The Crucible: Act 2 Quotes

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  • 0:00 John & Elizabeth Proctor
  • 1:06 Hysteria's Hold
  • 2:16 Fighting the Good Fight
  • 3:11 The Voice of Reason
  • 4:23 Lesson Summary
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Lesson Transcript
Instructor: Lauren Boivin

Lauren has taught English at the university level and has a master's degree in literature.

This lesson provides a collection of some of the important quotes from Act 2 of Arthur Miller's 'The Crucible.' These quotes give us some insight into some of the major themes and plot elements of the play.

John and Elizabeth Proctor

In Act 1 of Arthur Miller's The Crucible, we learned that John Proctor had previously had an affair with Abigail Williams. We know also that his wife, Elizabeth, knows about it. In Act 2, we see John and Elizabeth struggling to deal with the emotional aftermath of such a blow to their relationship.

After such a serious breach of trust, we see how hard it is for Elizabeth to have faith in her husband. When she finds out that John had been alone with Abigail for a moment the week before, after he had originally told her he had only seen her among other people, we see the magnitude of Elizabeth's emotions in the simple words, 'You were alone with her?. . . Why, then, it is not as you told me.'

Likewise, we see John's struggle as he has genuinely been trying to repair the damage he has done. His own self-loathing comes through together with the hurt inflicted by Elizabeth's doubt when he cries out, 'I'll not have your suspicion any more.' He goes on to plead, 'Let you look sometimes for the goodness in me, and judge me not.'

Hysteria's Hold

Act 2 also gives us some great quotes which express the extent and sway of the hold hysteria and fear have on the town of Salem. Hysteria is a state wherein one's more rational mind is hijacked by excessive emotions, such as fear. When Mary Warren arrives home to the Proctors' house, speaking earnestly of her belief in the validity of the witch trials, we are chilled. She speaks with great conviction about the guilt of Sarah Good when she says:

'I never knew it before. I never knew anything before. When she come into the court I say to myself, I must not accuse this woman, for she sleep in ditches, and so very old and poor. But then--then she sit there, denying and denying, and I feel a misty coldness climbin' up my back, and the skin on my skull begin to creep, and I feel a clamp around my neck and I cannot breathe air.'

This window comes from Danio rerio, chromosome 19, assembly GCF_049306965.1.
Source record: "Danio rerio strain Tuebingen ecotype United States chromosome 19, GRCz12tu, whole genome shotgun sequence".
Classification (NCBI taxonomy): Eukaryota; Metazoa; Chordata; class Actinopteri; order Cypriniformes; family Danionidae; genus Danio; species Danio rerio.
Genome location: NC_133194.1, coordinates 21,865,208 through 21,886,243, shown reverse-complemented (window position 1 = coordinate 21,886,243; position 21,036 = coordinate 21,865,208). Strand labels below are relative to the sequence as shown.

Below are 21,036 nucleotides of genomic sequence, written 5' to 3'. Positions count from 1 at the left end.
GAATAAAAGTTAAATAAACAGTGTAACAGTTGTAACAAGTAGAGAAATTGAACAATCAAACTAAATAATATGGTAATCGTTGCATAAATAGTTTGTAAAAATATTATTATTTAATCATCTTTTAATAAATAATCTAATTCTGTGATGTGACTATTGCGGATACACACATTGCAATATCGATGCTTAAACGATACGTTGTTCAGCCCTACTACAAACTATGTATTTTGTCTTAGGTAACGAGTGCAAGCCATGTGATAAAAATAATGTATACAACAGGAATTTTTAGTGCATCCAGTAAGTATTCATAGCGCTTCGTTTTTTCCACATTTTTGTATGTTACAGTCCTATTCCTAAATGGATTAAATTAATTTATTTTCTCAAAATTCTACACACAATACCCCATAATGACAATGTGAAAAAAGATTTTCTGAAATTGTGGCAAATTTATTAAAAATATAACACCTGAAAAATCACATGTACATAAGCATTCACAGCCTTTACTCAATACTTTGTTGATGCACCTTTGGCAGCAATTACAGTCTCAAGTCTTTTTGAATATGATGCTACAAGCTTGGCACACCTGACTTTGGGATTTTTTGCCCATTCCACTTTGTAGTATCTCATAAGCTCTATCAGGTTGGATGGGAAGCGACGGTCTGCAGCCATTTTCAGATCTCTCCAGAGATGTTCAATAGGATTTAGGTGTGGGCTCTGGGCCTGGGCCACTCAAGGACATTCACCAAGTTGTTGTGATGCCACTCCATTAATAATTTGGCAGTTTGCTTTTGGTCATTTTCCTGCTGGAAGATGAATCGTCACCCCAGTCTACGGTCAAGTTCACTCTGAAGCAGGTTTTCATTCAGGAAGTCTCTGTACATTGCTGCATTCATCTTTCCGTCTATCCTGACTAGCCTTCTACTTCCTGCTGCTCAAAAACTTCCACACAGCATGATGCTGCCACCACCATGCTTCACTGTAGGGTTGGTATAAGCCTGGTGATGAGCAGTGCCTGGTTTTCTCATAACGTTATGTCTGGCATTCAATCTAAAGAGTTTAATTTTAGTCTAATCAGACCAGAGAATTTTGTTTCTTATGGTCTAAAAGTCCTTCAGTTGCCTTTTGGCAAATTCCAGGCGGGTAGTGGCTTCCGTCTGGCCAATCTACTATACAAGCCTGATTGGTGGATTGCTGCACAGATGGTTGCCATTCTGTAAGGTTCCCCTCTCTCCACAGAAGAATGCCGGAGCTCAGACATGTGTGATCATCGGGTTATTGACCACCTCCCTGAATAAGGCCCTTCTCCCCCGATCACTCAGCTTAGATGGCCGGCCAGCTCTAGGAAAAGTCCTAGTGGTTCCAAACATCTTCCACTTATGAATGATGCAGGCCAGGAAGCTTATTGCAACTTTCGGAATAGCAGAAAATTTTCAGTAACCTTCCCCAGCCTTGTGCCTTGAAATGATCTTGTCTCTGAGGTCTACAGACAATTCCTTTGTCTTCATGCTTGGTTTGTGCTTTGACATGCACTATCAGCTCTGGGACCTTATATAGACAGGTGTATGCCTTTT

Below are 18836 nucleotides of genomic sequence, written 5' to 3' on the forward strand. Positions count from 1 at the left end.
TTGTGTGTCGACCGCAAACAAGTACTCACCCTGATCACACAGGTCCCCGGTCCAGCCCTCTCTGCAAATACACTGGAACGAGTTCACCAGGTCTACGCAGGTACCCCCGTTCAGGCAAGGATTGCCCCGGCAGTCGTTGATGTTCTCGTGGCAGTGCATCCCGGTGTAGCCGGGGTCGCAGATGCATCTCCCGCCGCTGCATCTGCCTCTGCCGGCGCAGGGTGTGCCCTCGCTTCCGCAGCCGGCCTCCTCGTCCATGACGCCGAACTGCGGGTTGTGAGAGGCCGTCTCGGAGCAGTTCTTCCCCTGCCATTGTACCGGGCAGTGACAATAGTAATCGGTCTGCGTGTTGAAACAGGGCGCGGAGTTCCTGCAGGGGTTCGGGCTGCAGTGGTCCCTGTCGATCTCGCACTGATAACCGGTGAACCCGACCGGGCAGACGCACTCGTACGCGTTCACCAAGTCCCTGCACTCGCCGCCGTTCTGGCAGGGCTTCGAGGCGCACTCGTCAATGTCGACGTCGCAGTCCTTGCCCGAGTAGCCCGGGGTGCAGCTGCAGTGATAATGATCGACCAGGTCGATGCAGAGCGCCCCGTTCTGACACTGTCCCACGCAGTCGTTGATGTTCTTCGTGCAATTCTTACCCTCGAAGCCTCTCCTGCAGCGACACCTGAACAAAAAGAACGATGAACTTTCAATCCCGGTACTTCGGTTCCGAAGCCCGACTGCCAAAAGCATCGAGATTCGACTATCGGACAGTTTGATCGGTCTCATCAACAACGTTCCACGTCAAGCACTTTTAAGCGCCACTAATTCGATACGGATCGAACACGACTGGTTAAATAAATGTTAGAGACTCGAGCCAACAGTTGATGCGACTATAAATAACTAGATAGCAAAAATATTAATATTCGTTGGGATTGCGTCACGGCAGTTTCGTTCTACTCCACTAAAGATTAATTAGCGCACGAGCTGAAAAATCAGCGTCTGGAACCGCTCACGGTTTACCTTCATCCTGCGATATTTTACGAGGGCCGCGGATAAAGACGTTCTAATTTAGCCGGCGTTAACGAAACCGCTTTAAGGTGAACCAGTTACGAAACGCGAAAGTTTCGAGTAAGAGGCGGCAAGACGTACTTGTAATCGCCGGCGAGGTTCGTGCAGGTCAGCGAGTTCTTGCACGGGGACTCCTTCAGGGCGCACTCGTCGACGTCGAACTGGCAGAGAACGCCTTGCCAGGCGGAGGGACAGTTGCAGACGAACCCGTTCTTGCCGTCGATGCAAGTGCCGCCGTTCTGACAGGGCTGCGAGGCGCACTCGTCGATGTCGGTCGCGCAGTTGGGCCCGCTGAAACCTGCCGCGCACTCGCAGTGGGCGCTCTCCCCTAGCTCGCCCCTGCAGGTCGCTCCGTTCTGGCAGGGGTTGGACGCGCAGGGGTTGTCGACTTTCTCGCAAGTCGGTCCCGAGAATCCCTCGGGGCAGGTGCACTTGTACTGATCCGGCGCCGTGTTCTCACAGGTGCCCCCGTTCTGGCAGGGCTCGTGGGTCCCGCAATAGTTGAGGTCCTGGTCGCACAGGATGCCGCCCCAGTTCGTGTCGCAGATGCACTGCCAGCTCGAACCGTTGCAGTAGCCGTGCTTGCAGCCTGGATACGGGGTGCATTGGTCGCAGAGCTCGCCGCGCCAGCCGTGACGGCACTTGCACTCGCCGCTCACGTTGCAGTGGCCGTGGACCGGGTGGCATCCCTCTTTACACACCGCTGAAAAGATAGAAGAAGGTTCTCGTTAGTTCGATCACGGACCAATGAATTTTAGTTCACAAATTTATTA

It's alarming to see how thoroughly Mary has been taken in by the hysteria of the witch trials. She goes on to say that she believes all of these responses to fear are actually 'hard proof, hard as rock.' Through Mary, we see how an entire town is brainwashed into doing terrible things, believing all the while that they are on God's errand.

Fighting the Good Fight

Mary isn't the only one to believe the witch trials are the hand of God at work. The entire court and much of the town are convinced. John Proctor is one of the few who sees it all for what it is, and Mary says to him, 'I am amazed you do not see what weighty work we do.'

Reverend Hale also espouses the righteousness of the witch trials in Act 2 when he says, 'This is a strange time, Mister. No man may longer doubt the powers of the dark are gathered in monstrous attack upon this village. There is too much evidence now to deny it.' Later, he also says, 'I have seen too many frightful proofs in court--the Devil is alive in Salem, and we dare not quail to follow wherever the accusing finger points!'

Reverend Hale, like Mary Warren, has been influenced by the rampant hysteria in town, and he believes himself and the court to be on a righteous mission to flush the Devil out of Salem.

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